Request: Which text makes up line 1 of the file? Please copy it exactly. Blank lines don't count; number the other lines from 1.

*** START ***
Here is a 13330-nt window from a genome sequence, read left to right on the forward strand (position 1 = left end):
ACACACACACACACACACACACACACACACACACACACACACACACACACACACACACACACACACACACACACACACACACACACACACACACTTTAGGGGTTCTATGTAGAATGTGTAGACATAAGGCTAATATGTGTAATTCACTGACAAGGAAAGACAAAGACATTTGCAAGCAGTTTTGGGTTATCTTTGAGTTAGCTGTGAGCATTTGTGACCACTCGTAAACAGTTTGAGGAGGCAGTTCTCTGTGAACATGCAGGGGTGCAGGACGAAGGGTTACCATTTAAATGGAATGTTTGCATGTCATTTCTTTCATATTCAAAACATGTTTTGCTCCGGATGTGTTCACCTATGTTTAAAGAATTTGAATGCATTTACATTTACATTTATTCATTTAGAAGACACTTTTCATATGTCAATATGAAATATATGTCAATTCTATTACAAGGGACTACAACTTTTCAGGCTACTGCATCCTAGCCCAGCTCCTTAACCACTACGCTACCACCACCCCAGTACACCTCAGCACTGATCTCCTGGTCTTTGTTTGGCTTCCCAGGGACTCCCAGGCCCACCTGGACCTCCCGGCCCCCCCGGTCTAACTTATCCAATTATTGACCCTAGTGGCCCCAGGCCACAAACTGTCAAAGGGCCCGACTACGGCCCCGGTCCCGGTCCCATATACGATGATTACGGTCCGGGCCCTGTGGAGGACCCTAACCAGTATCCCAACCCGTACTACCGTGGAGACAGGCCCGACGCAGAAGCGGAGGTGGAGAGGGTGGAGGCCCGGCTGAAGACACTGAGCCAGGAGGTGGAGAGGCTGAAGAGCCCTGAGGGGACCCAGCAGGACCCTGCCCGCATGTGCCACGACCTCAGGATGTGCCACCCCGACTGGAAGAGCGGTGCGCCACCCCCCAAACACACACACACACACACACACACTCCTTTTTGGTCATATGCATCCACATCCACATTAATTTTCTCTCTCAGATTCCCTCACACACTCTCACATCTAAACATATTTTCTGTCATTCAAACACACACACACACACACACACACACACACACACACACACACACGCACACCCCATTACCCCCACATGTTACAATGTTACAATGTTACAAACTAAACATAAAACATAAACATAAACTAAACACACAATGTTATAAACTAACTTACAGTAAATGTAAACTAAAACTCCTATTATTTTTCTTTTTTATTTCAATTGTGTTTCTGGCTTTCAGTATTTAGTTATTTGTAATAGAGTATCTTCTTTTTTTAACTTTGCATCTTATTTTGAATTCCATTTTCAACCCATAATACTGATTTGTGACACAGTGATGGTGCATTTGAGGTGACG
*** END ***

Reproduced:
Here is a 13330-nt window from a genome sequence, read left to right on the forward strand (position 1 = left end):